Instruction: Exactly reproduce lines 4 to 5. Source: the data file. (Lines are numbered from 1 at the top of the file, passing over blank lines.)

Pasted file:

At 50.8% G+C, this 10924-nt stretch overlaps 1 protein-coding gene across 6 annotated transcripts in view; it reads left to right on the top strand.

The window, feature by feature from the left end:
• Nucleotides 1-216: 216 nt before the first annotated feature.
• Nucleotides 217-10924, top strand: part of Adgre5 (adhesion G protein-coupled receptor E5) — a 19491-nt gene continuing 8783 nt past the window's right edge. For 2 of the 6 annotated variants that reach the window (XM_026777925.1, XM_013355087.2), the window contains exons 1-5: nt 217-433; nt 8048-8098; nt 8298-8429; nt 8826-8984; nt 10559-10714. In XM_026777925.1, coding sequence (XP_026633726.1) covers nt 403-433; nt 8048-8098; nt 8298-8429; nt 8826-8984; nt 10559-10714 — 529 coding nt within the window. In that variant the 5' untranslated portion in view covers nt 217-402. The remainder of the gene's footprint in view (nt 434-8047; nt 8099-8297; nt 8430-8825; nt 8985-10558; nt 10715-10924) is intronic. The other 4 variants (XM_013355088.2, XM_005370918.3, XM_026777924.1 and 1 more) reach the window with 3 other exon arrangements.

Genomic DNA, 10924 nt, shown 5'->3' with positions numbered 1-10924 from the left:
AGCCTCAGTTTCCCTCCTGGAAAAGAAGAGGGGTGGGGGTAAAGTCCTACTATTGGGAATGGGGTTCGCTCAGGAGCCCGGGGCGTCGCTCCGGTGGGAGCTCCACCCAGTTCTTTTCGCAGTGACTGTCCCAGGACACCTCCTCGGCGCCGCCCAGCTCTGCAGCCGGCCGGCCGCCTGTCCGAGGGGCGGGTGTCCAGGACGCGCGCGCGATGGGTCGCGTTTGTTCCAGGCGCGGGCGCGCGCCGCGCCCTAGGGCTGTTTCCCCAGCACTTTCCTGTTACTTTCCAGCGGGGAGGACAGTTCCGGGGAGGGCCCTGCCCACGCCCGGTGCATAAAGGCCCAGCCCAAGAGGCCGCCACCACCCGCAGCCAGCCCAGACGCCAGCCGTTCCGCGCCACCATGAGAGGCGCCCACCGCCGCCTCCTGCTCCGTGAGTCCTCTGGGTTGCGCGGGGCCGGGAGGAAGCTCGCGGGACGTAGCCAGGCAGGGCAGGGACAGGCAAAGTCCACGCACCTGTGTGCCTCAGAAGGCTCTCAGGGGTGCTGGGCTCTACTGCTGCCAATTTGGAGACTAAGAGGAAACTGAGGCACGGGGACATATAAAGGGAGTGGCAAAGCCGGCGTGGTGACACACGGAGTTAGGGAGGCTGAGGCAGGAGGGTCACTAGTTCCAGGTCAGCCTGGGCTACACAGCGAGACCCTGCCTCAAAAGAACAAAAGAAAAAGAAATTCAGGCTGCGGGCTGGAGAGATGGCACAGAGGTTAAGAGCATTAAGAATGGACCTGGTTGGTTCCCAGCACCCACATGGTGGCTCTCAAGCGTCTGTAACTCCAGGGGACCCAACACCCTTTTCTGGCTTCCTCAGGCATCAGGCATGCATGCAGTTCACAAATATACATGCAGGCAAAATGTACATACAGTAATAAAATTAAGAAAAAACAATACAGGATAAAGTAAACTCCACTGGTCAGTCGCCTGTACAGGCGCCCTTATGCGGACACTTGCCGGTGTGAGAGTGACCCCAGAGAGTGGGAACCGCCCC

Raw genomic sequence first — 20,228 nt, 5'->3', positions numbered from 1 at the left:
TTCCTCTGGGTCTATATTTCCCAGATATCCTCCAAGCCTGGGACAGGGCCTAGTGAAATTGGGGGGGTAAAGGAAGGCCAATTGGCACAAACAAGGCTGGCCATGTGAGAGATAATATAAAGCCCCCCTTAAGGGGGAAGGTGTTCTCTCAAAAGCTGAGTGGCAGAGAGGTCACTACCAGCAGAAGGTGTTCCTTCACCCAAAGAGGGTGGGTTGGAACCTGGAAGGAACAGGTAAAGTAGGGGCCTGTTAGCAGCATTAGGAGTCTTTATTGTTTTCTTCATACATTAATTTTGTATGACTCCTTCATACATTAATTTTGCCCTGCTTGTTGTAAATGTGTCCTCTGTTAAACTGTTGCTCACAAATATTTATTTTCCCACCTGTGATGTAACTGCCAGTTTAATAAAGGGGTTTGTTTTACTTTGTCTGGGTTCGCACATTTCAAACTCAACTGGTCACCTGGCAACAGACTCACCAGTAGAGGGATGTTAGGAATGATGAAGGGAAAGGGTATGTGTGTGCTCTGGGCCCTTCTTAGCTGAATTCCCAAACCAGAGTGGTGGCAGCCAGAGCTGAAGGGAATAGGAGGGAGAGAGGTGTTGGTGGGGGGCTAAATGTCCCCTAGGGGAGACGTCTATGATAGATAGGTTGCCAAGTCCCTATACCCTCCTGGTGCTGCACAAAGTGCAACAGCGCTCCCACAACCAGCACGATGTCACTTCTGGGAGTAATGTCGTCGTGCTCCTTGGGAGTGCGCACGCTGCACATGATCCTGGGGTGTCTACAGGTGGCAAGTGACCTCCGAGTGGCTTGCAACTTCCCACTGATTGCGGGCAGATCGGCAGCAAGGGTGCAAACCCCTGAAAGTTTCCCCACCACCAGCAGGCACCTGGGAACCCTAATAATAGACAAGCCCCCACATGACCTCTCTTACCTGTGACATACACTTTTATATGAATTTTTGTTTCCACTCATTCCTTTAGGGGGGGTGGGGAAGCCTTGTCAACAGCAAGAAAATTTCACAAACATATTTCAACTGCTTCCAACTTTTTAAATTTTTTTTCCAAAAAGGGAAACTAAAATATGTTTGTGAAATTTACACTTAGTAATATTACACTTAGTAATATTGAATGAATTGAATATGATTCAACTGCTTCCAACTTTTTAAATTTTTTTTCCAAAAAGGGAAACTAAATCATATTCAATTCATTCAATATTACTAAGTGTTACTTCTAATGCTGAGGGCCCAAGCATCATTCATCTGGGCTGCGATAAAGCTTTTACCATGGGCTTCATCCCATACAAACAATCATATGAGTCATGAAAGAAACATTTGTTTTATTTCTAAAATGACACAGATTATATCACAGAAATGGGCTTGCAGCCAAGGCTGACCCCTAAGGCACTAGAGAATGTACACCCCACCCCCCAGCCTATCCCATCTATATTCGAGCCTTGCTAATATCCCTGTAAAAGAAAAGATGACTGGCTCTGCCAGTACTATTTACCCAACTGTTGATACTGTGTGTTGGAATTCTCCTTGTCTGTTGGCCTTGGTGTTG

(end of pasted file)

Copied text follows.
• Nucleotides 217-10924, top strand: part of Adgre5 (adhesion G protein-coupled receptor E5) — a 19491-nt gene continuing 8783 nt past the window's right edge. For 2 of the 6 annotated variants that reach the window (XM_026777925.1, XM_013355087.2), the window contains exons 1-5: nt 217-433; nt 8048-8098; nt 8298-8429; nt 8826-8984; nt 10559-10714. In XM_026777925.1, coding sequence (XP_026633726.1) covers nt 403-433; nt 8048-8098; nt 8298-8429; nt 8826-8984; nt 10559-10714 — 529 coding nt within the window. In that variant the 5' untranslated portion in view covers nt 217-402. The remainder of the gene's footprint in view (nt 434-8047; nt 8099-8297; nt 8430-8825; nt 8985-10558; nt 10715-10924) is intronic. The other 4 variants (XM_013355088.2, XM_005370918.3, XM_026777924.1 and 1 more) reach the window with 3 other exon arrangements.

Genomic DNA, 10924 nt, shown 5'->3' with positions numbered 1-10924 from the left: